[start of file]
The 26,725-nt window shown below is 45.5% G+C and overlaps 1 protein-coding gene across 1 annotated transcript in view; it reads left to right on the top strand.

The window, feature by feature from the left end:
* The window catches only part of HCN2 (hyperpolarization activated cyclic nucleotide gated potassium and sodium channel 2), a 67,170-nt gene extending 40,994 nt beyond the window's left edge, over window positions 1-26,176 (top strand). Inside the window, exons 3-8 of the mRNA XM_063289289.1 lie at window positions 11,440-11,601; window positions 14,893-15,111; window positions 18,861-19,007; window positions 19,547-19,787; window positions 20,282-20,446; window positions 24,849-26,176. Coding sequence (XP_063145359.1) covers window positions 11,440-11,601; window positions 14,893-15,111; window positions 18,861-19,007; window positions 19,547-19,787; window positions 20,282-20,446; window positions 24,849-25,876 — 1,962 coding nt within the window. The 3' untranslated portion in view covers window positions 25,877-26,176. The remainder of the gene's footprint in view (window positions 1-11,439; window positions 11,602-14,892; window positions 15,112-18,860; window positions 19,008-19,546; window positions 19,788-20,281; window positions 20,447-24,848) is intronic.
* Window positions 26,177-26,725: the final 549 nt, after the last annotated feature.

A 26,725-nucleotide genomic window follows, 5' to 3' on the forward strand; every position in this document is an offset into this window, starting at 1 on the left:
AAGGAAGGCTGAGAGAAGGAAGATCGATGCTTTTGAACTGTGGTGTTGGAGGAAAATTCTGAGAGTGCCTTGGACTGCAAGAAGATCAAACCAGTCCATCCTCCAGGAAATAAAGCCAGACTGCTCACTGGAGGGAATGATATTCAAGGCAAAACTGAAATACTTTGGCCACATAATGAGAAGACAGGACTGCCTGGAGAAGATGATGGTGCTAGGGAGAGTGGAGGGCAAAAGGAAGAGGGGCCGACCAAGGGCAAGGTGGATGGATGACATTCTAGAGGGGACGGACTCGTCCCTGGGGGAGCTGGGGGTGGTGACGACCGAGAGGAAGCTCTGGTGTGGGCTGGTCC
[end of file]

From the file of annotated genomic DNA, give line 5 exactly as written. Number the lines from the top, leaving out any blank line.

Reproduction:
A 26,725-nucleotide genomic window follows, 5' to 3' on the forward strand; every position in this document is an offset into this window, starting at 1 on the left: